Despite Improved State Testing Scores, 1,800+ RI Seniors at Risk of Not Graduating

The latest state assessments show improvement in test results and graduation rates, though many seniors are in danger of not meeting graduation requirements.

Patch file photo.
Patch file photo.
NECAP scores and graduation rates are improving in Rhode Island, but more than 1,800 high school seniors are still at risk of not getting their diploma. The Rhode Island Department of Education (RIDE) has released results from the latest NECAP assessments on Friday.

Rhode Island's four-year high school graduation rate improved by three percent to 80 percent with the class of 2013. NECAP scores also so improvements, with increases in 11th grade math and reading scores. 

Though 73 percent of Rhode Island's high schoolers have met the graduation requirement in math and are now eligible to earn a diploma. Last year, that figure was only 60 percent. Despite the gain, more than 1,800 seniors are at risk of not graduating high school due to their low math scores. 

Of those who retook the NECAP this past October, 1,370 improved enough to meet the math requirements. (Another 807 students who scored "substantially below proficient" in math did not retake the test.) These students still have other opportunities to get their diplomas, including alternate tests and waivers distributed by their school districts. 

State Education Commissioner Deborah Gist points to the improved test scores and graduation rates as proof that Rhode Island is on the right track with its new high school graduation requirements. She stated that the class of 2013 showed "it can be done."

"Holding students to high expectations and helping them to reach those goals is truly in the best interest of all students, and we will continue with this commitment," said Gist.

Click here to get RIDE's complete report.
George Costanza January 31, 2014 at 04:21 PM
Wow, just wow. These numbers are shocking.
Mike Cullen February 01, 2014 at 03:50 PM
I think we all know that these math results need to be so much higher for RI's students who want to compete for the best jobs. I'm glad to read about all the remedial work being done with the high schoolers, but what about the many students who dropped out ahead of the 11th grade NECAP testing? We don't see their faces in these results. I'd also like to hear lots more about reshaping RI's math education at the elementary grade levels when our youngest learners are forming opinions about the relevancy of math in their lives. We've got to stop blaming poverty as the culprit; yes, it's a factor but it's one that can be overcome if we refuse to accept the status quo and set higher expectations for all parties.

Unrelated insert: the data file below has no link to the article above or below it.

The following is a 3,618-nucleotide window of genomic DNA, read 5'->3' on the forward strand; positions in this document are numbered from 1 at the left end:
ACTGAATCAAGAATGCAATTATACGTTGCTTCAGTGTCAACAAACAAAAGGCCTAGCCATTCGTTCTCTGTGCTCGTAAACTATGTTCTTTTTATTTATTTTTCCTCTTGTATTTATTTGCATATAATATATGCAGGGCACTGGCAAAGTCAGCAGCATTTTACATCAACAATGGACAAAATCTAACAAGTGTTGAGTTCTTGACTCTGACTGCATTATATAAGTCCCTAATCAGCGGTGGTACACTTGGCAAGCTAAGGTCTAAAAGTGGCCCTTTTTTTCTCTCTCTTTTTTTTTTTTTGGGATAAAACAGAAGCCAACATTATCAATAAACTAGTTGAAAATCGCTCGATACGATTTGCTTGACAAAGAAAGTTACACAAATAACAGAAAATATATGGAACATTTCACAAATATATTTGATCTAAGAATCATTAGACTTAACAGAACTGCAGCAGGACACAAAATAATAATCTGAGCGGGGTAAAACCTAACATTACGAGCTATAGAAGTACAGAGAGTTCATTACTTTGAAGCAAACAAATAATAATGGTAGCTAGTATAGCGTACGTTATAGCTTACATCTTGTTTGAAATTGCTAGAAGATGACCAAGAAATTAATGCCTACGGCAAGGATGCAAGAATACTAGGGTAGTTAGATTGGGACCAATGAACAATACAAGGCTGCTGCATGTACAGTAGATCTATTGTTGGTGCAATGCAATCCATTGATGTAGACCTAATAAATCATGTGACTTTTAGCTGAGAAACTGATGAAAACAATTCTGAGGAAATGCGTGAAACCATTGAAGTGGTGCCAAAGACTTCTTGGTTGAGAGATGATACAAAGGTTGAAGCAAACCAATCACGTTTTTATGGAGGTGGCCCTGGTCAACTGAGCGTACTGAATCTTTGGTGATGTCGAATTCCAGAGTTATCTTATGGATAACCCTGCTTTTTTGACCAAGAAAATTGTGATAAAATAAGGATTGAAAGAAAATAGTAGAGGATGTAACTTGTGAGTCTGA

Donna Sullivan February 03, 2014 at 07:24 AM
Campaigning already, I see? Mr. Cullen, you have no idea the work that teachers put into their students. Do you think that teachers and administrators don't have high expectations? Do you think they just sit around all day?? POVERTY is the problem with drop outs because kids have to work in order to support their families. POVERTY is the issue with low test scores because of multiple problems faced by people who live in uncertainty and many times, physical and sexual abuse. Oh, just set high expectations and everything will get better???? Get real. What exactly is the status quo???? I guess it will be your job to tell us from middle class America.
Donna Sullivan February 03, 2014 at 07:28 AM
It's time to stop with the middle class jargon and get our politicians to realize that poverty and the lack of good paying jobs is the root of all problems in this country. How about raising the minimum wage? How about universal pre-K so parents can work or go back to school? How about more after school activities? How about expanding the vocational center? Oh, that takes money away from wars and the rich people's tax cuts. High expectation.....my foot.
George Costanza February 03, 2014 at 08:36 PM
Hi Donna: You are right poverty is a problem. Luckily the state of RI and the Fed's subsidizes housing, childcare, food, and medical insurance for the poor. I talk to a lot of parents, both poor and rich, and they all have the same message: OUR KIDS ARE TIRED IN THE MORNING WHY DO THEY GO TO SCHOOL SO EARLY??? Well the teacher's union says its so that poor kids can work after school. Funny tho, because few of them have part time jobs, and by the time they get back from the bus its already 3:30pm. The real reason is because the teachers enjoy having 3 hours during the business day. If teachers were generous enough to give up those hours, and work a normal day, and if kids went to school from 9am-5pm, we would "kill 2 birds with one stone." Kids would be more alert, and we wouldn't have to worry about what they were doing after school because most of their parents would be home.
Donna Sullivan February 05, 2014 at 02:01 PM
What a bunch of baloney. Kids work after school. That's a fact. I see them everywhere around town WORKING or playing sports. The reason school ends when it does is because kids of sports and jobs. Teachers stay after school - even though you don't believe it. Teachers and poor people are not what is sucking this country dry. Try corporations that pay no taxes and rich people who find any loop hole. You have a bias and there is no convincing you anyway.


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